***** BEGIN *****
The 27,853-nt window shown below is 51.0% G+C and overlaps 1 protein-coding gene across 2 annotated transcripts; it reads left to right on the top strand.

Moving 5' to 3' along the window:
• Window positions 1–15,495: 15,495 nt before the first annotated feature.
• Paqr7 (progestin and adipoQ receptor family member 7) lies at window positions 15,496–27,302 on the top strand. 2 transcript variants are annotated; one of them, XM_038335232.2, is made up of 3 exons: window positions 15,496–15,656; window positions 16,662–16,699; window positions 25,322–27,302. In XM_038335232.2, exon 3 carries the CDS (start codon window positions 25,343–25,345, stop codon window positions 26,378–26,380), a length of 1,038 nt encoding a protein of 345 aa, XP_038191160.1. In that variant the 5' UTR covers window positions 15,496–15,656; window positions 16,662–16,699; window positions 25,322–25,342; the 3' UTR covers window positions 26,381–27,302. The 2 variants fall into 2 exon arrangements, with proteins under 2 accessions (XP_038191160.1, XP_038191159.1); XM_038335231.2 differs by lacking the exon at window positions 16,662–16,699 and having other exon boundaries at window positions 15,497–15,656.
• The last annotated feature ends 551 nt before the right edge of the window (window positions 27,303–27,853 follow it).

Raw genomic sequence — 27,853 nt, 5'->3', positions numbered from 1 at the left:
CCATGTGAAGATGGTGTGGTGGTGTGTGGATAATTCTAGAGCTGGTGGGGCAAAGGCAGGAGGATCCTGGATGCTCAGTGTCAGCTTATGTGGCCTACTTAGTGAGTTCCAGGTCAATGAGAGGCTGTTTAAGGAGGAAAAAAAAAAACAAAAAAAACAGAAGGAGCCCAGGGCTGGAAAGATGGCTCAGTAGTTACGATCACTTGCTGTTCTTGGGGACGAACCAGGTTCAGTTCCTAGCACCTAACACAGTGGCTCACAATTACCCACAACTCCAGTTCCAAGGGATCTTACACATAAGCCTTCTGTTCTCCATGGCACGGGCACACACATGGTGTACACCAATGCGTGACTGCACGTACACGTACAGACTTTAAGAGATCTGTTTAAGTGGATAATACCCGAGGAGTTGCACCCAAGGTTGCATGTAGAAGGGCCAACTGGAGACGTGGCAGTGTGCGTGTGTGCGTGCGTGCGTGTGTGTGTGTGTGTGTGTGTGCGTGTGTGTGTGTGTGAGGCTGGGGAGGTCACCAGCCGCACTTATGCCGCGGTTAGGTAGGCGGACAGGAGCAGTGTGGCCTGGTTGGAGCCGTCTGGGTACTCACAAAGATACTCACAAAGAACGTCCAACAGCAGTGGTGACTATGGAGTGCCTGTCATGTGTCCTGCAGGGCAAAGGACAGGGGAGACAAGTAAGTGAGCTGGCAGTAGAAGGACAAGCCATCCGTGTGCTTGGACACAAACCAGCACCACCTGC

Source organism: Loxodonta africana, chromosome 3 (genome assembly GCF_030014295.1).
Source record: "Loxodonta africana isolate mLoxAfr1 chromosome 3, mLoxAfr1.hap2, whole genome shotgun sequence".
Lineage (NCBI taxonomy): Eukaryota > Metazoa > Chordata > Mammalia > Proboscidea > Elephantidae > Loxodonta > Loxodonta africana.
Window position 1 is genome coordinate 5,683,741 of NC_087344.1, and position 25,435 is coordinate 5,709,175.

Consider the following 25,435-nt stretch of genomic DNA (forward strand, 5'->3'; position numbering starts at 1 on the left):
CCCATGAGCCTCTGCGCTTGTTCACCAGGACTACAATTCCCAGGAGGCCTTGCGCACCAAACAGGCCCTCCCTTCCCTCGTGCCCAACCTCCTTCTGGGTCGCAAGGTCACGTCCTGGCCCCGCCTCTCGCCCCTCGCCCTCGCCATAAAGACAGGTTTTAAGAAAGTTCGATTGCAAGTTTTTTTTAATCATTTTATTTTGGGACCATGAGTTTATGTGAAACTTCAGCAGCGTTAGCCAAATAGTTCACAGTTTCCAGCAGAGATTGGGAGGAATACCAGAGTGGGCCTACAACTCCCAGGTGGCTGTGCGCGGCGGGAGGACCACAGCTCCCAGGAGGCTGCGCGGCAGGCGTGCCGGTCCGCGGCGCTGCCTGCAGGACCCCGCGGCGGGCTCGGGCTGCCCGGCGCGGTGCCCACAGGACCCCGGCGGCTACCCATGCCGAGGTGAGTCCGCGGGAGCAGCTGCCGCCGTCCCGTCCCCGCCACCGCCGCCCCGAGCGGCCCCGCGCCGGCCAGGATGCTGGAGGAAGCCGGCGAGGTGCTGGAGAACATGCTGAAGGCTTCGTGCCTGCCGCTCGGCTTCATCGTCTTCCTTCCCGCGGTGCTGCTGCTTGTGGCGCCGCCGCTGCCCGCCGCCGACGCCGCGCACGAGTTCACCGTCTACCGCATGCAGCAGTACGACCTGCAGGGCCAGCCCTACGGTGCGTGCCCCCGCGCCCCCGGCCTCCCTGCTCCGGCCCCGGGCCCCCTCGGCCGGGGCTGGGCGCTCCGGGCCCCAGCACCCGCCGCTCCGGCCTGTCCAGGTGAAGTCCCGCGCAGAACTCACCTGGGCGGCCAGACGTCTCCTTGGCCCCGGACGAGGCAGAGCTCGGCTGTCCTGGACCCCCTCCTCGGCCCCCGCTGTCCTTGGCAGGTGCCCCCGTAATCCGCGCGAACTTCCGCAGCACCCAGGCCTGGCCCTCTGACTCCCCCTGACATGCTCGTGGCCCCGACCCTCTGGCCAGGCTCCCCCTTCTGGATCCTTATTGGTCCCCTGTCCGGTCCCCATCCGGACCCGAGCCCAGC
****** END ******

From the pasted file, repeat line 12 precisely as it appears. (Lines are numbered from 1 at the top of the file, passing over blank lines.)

Consider the following 25,435-nt stretch of genomic DNA (forward strand, 5'->3'; position numbering starts at 1 on the left):